“I think for this reason most Anglican churches haven’t ventured as far into virtual experiences as others because our worship is inherently anti-virtual; it is visceral and communal and participatory,” Rowe proposed. “On the other hand, the ceremony of Anglican worship actually translates beautifully online, even in an empty sanctuary. There is color and ritual and gesture to see and scripture and prayers to hear—it’s not just watching a preacher deliver a sermon from a stage. And because the liturgy is “the work of the people,” videoconferencing services can allow people in the congregation to continue to participate through readings, prayers, and congregational responses from the comfort of their homes.”
What is happening now may need to become a “new normal” for some time.
“I don’t think we will be back in our building until the end of April,” assessed Hanke, who leads increasingly large online gatherings for morning and evening prayer. “Newness will wear off and the grind of quarantine will be significant for us.”
“Many of us didn’t expect to be giving up quite so much for Lent,” noted Dr. Joan Deeks of Church of the Ascension in Langley, British Columbia. “We reminded each other that we serve and awesome God. We felt at peace as we know that God is still in control whatever the future holds.”
A challenging situation isn’t without preaching application. Gingerich shared a podcast episode with his parish on plague and pestilence, featuring a deacon and Ph.D. candidate in his Reformed Episcopal Church diocese studying the theology of plague, particularly in 1600s England.
The Richmond clergyman considers seasons like this as a time to “drop tanks” in terms of homiletics, teaching, and counsel.
“We’re all going to suffer and die. It might not be by COVID-19, but it’s going to happen. Let’s talk about that,” Gingerich proposed. “Are we taking stock of our lives in repentance and faith? How are we to live in the midst of it all? Will we come to know God better, hope for a resurrection from the dead, and look in hope to the Incarnate Christ, like Job did?”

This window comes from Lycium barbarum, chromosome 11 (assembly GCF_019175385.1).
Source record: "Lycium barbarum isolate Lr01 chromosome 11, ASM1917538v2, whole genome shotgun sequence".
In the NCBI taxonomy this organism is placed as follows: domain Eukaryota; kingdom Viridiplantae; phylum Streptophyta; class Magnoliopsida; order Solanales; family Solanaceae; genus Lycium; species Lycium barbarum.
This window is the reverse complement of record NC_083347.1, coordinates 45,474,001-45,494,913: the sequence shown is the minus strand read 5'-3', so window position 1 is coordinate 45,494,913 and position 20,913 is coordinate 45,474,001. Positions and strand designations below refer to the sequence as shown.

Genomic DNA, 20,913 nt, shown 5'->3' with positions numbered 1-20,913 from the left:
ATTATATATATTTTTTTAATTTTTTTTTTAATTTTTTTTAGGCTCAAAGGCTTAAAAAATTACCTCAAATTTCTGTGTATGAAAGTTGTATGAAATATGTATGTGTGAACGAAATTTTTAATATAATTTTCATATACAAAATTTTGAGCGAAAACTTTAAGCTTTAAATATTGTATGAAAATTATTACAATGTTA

Times of trial can also present evidence of spiritual formation.
“One of the things that has been quite refreshing is that of the faith in God’s providence that is being demonstrated by our parishioners,” shared Bishop Al Gadsden, Sr. of the Reformed Episcopal Church Diocese of the Southeast. “They recognize that God will deliver and protect them, but are also wise enough to know that wisdom is a necessary part of our walk with the Lord. They hold fast to the Word that tells us, ‘For God has not given us a spirit of fear, but of power and of love and of a sound mind.’” (2 Timothy 1:7)
Jeff Walton is a writer for the Institute of Religion & Democracy and a member of the Anglican Church in North America Executive Committee.
This story was republished with permission. View the original story here.
Photo (above): Members of Restoration Anglican Church in Arlington, Virginia take part in an online worship service using video conferencing technology on Sunday, March 15, 2020 (credit: Erica Chapman)